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Brown Pelican Banding on Adam Island

  • Two brown pelicans. One sits on a nest and the second spreads its wings.
    Each summer, thousands of brown pelicans journey from southern wintering grounds in Florida and Cuba to the Chesapeake Bay to breed on the marshy islands of Maryland’s eastern shore, including Adam Island, Smith Island, Holland Island and Taylor’s Island. However, little is known about the daily habits of these migratory birds once they reach the Chesapeake Bay, how long they stay and the full range of their habitat. On July 11, Smithsonian Migratory Bird Center scientist Autumn-Lynn Harrison set out to deploy GPS tags on the Bay’s brown pelicans to track their migrations and better understand these iconic birds. This project was made possible through Friends of the National Zoo’s Conservation Grant program.
  • A brown pelican nesting colony on Adam Island, Dorchester County, Maryland.
    This brown pelican nesting colony is on Adam Island, one of the disappearing islands of the Chesapeake Bay. Also nesting on the island are herring gulls and double-crested cormorants. The island still contains the remnants of an abandoned helicopter pad and a Navy tower.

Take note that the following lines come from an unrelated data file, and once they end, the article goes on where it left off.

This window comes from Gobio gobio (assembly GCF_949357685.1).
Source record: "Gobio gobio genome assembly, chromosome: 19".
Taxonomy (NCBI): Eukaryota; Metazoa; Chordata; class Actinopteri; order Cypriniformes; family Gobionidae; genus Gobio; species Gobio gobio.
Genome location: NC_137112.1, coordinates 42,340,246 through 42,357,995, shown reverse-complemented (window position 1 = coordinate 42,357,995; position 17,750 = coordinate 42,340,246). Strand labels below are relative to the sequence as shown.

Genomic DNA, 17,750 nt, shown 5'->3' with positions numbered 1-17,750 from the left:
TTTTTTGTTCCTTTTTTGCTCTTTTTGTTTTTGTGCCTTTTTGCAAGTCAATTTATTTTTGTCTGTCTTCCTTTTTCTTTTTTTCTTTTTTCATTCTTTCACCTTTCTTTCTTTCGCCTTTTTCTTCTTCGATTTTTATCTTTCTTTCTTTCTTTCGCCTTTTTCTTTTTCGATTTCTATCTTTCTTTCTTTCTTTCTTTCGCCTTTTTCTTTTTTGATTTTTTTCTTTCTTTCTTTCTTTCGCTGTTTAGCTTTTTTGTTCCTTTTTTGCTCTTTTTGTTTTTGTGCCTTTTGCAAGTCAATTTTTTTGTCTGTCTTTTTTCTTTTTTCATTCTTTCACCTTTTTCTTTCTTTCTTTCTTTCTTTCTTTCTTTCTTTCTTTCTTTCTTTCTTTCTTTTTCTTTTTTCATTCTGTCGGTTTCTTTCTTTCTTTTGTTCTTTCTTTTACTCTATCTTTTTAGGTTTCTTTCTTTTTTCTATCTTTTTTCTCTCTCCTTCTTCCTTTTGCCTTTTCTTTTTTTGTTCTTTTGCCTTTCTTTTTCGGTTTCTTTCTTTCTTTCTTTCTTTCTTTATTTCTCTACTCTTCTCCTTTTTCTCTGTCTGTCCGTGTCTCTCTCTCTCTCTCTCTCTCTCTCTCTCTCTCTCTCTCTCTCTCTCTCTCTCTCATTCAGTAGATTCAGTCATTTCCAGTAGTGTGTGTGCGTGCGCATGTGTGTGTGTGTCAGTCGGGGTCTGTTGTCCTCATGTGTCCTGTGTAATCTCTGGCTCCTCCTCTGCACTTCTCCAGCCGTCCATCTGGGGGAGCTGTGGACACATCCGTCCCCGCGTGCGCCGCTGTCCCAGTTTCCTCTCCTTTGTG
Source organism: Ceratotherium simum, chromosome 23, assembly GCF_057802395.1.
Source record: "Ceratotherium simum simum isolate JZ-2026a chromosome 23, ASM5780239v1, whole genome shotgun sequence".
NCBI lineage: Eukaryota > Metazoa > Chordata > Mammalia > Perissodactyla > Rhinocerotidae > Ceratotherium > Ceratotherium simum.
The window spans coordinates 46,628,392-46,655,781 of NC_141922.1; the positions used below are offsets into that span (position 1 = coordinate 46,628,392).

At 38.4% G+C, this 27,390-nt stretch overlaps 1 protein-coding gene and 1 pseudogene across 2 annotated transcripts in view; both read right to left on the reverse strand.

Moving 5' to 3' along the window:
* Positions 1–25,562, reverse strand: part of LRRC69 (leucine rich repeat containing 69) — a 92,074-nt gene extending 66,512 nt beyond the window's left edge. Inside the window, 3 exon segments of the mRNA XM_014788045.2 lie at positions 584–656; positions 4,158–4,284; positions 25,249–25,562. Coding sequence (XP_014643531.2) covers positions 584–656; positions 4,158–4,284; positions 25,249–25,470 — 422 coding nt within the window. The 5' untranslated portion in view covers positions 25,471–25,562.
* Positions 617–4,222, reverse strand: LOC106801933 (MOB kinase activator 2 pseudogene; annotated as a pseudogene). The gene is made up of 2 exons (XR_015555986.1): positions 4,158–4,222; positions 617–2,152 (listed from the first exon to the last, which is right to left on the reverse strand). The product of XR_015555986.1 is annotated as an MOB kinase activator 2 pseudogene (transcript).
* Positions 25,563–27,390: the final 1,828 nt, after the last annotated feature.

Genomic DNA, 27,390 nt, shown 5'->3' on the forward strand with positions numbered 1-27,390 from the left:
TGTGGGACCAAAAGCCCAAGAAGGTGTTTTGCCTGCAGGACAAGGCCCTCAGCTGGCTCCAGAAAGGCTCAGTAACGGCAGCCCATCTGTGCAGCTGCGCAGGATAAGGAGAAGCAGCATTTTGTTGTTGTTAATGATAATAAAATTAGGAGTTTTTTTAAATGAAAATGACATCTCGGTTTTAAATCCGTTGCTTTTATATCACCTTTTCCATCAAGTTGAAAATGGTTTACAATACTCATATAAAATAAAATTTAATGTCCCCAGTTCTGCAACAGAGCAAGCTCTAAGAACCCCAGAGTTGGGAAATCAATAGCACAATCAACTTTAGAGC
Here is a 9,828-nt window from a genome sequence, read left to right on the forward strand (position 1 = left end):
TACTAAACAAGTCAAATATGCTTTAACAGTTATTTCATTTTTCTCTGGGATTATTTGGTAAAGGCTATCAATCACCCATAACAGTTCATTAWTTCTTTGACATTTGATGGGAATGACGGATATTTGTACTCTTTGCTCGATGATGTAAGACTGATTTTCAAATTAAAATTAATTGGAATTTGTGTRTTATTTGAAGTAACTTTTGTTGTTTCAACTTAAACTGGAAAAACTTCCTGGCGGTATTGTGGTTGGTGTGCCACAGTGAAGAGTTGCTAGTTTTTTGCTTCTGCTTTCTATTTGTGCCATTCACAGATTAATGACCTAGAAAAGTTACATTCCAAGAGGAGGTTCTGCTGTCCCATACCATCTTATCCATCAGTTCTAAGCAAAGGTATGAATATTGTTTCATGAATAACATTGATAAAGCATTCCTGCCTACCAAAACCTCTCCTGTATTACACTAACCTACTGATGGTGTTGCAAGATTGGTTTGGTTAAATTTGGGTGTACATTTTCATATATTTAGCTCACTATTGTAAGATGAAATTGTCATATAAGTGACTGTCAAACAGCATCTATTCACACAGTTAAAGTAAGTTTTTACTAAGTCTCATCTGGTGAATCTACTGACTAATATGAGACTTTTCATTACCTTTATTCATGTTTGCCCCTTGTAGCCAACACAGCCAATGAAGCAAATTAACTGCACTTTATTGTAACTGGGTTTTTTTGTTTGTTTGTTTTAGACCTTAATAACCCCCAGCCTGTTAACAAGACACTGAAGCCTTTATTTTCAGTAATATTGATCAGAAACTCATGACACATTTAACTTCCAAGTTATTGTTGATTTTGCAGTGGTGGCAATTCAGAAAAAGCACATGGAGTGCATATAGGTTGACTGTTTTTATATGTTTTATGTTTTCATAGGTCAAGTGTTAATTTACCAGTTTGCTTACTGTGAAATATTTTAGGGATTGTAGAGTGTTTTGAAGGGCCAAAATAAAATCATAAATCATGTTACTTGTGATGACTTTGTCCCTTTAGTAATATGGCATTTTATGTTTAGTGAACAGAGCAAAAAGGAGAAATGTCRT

• Two scientists looking at a brown pelican nest as pelicans fly overhead
    Autumn-Lynn Harrison, Research Ecologist, Smithsonian Migratory Bird Center (right) and David Brinker, Central Regional Ecologist, Wildlife and Heritage Service, Maryland Department of Natural Resources (left) set up a leg-loop trap over a nest in a brown pelican colony on Adam Island, Dorchester County, Maryland. Brinker discovered the very first pelican nest in Maryland in 1987.
  • A scientist standing on a grassy island holding a brown pelican under her arm. Birds fly in the background.
    The first brown pelican capture, ready to receive a GPS tag and share its migration secrets!
  • GeoTrak GPS/Argos satellite tags sit on a table. Scientists in the background examine a brown pelican.
    GeoTrak GPS/Argos satellite tags charging in the sun, while scientists set up the tagging station. The tags weigh about 2 percent of the bird’s mass and are designed with a sloped front to reduce drag when pelicans dive, as well as a solar panel to keep the battery charged. The blue tape holds a magnet that turns the tag off. When the team is ready to deploy the tag, they remove the magnet, and the tag begins transmitting.